MURDERER David Gilroy has racked up a legal aid bill of more than £230,000 by refusing to admit to killing former lover Suzanne Pilley.
New figures show the killer has cost taxpayers a fortune by continuing to protest his innocence over the book-keeper’s disappearance.
Gilroy, 51, was sentenced to life in prison after being found guilty of the murder of Suzanne, 38, from Edinburgh, and disposing of her body, which has never been found.
He put her family through a 17-day trial and has since launched several appeal attempts which have been rejected.
The Scottish Legal Aid Board (SLAB) have disclosed that a total of £233,033 has been paid for Gilroy’s defence in the trial and his subsequent appeals.
The cash was paid in relation to legal aid incurred by his counsel and solicitors and for solicitors’ outlays.
John Lamont MSP, the Scottish Conservatives chief whip, said: “The public will be sickened to see a convicted murderer able to extract so much money from the taxpayer.
“The legal aid process was not designed to be abused by people who simply refuse to admit their guilt.
“It was bad enough that he put his victim’s family through the ordeal of a trial, but people will be also be disgusted he has done so at such incredible public expense.”
Gilroy was found guilty in April 2012 of murdering Suzanne after she disappeared in May 2010 and sentenced to a minimum of 18 years in prison.
She was last seen when making her way to work on Thistle Street in Edinburgh.
In December 2012 an appeal by Gilroy was heard and rejected by judges in Edinburgh.
He has since launched two unsuccessful attempts to have the case heard in the Supreme Court in London.
As well as the legal aid costs, the police probe into Suzanne’s disappearance cost almost £340,000.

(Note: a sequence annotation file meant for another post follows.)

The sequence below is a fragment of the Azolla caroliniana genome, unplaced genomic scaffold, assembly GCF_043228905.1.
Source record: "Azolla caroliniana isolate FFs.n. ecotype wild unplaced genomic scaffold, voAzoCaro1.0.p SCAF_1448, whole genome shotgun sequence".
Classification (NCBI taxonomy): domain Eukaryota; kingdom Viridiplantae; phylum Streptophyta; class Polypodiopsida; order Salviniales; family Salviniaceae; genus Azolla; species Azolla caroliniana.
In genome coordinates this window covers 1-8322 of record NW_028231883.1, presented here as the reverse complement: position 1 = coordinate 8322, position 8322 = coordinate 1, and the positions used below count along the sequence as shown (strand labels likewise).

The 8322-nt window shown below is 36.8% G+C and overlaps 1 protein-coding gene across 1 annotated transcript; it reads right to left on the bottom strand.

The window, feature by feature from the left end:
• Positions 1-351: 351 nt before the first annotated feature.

The investigation included a major search, involving sniffer dogs, of remote woodlands in Argyll where it was suspected she had been buried.
Married Gilroy has protested his innocence since the day Suzanne vanished from the Edinburgh city centre business premises where she worked alongside him.
Judge Lord Bracadale told Gilroy when he was convicted that he hoped he would one day say where he abandoned the victim’s body.
Gilroy’s case made legal history when he became the first convicted killer to have his sentencing filmed for British TV though the camera focused only on the judge.
A spokesman for Scottish Legal Aid Board: “An important part of the Scottish justice system is that those who cannot afford their own defence have access to do so. Only a relatively small number of criminal cases involve very high costs and the average cost of summary criminal cases is £660.
“Decisions to grant legal aid are based on legislation passed by the Scottish Parliament.
“We must apply this legislation to assess if somebody is eligible for criminal legal aid. We assess all solicitor and advocate accounts so that we only pay for work actually and reasonably done, with due regard to economy.
“While certain high profile cases attract attention, legal aid helps large numbers of often vulnerable people get access to justice.”